This is usually a Scots word, but the Scots will surely be happy to educate us in the use of their English tongue.
It's a sort of small farm. It will have a house attached to it, and the family of the house will be the ones who work the land.
Strictly speaking, the only true crofts are found in the Highlands and Islands of Scotland (65% of the households on Shetland live on crofts). The system requires a group of crofters, each farming 2 - 5 hectares of crops, and the hills around being held in common for grazing for their animals.
The Shetland Crofthouse Museum
Yes, yes, you will say, but this is a spot-the-frippet, and strangely enough I don't have time to get to Shetland in my lunch-break, so how on earth do you expect me to spot a croft?
Well, because luckily there's another sort of croft - a Lancashire croft, in fact.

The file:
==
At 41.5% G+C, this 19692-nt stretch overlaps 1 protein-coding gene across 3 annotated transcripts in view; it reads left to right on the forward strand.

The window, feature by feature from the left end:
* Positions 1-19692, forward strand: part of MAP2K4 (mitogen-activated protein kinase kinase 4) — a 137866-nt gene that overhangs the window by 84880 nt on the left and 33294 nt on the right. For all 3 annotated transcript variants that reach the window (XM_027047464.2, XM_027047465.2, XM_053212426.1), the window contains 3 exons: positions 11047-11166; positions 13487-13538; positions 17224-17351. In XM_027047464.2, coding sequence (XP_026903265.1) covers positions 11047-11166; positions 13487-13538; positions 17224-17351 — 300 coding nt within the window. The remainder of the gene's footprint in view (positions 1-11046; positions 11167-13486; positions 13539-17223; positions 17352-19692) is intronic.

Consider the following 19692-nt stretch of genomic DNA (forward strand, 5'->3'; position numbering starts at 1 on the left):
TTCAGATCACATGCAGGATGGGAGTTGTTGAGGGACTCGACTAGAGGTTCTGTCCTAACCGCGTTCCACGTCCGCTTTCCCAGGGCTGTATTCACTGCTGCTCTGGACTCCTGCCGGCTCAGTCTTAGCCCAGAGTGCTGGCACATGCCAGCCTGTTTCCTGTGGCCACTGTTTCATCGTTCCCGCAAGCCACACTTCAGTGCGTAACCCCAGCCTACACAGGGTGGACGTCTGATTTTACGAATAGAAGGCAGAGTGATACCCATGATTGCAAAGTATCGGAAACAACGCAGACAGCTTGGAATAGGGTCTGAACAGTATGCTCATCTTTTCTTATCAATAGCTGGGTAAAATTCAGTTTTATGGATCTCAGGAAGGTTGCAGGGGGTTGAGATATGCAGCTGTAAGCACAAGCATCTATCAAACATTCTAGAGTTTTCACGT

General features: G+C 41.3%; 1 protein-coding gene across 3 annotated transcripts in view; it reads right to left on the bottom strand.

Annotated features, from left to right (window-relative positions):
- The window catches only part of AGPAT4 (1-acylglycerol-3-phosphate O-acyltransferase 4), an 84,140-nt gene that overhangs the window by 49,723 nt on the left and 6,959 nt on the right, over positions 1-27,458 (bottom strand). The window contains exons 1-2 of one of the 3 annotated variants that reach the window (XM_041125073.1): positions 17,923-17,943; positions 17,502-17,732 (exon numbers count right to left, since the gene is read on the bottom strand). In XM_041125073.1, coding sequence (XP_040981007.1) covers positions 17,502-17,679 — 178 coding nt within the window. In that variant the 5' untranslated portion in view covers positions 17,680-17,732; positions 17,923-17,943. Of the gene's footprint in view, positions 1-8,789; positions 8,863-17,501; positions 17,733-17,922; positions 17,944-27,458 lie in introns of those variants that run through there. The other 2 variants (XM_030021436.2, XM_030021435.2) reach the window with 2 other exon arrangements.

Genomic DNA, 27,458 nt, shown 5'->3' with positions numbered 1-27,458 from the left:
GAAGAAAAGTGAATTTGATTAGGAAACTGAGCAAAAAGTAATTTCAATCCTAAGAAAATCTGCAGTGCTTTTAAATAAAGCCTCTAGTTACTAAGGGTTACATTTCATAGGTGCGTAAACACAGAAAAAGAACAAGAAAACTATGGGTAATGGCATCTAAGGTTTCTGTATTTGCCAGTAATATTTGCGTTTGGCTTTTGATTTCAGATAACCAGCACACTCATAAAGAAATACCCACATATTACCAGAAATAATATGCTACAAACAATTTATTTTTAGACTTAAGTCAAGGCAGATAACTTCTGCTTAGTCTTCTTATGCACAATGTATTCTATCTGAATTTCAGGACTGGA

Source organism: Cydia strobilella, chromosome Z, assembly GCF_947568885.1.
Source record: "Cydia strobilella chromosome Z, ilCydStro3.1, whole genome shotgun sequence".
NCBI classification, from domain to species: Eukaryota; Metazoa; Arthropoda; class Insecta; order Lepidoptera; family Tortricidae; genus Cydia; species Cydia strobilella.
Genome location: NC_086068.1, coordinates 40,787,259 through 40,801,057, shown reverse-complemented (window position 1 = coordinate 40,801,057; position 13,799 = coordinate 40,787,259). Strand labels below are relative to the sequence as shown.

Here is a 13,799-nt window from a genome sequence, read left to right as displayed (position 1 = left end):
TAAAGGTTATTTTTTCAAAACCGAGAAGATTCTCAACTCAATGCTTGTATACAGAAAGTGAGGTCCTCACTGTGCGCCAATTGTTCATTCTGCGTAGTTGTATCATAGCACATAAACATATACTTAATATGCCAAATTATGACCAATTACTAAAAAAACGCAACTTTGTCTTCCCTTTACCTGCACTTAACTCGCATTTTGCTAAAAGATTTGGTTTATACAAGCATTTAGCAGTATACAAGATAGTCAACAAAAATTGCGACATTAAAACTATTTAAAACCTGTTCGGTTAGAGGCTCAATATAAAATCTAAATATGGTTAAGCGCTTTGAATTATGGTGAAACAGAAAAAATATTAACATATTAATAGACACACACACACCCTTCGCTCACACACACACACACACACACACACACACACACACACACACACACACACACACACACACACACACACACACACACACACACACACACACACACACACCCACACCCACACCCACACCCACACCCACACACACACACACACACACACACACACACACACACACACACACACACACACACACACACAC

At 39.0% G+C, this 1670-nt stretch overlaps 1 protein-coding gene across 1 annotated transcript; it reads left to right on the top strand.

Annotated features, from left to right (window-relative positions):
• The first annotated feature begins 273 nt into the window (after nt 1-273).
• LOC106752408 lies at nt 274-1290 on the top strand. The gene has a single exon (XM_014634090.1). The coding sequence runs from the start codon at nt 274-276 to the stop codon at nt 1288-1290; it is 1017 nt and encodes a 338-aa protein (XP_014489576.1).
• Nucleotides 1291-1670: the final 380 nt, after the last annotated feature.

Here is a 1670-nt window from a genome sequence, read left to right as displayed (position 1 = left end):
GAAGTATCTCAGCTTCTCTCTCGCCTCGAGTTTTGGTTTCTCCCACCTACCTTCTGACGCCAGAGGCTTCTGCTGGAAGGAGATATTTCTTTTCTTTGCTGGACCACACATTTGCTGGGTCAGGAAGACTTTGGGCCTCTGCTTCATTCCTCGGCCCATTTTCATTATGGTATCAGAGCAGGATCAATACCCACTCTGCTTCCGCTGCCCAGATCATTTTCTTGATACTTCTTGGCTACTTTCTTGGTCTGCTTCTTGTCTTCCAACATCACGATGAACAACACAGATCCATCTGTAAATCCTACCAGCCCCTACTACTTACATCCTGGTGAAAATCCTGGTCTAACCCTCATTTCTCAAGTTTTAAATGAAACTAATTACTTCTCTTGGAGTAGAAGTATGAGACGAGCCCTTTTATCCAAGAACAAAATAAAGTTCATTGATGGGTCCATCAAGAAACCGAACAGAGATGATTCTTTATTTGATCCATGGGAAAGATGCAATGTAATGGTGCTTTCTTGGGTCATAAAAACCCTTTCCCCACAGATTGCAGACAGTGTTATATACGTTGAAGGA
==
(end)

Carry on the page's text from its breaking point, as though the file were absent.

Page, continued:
This was originally an area used for bleaching cloth in the sun, but now a Lancashire-type croft is a patch of wasteland.
And that's a much easier thing to spot.
Having spotted one, though, you might find that the croft isn't really wasted at all.
You could make a list of uses your croft has.
1. Feeding place for butterflies.
3. Dumping ground for mattresses.
Spot the Frippet: croft. This word has been around for over a thousand years. The Old English word was in fact croft. It's related to the Middle Dutch krocht, hill or field, and to the Old English creopan, to creep.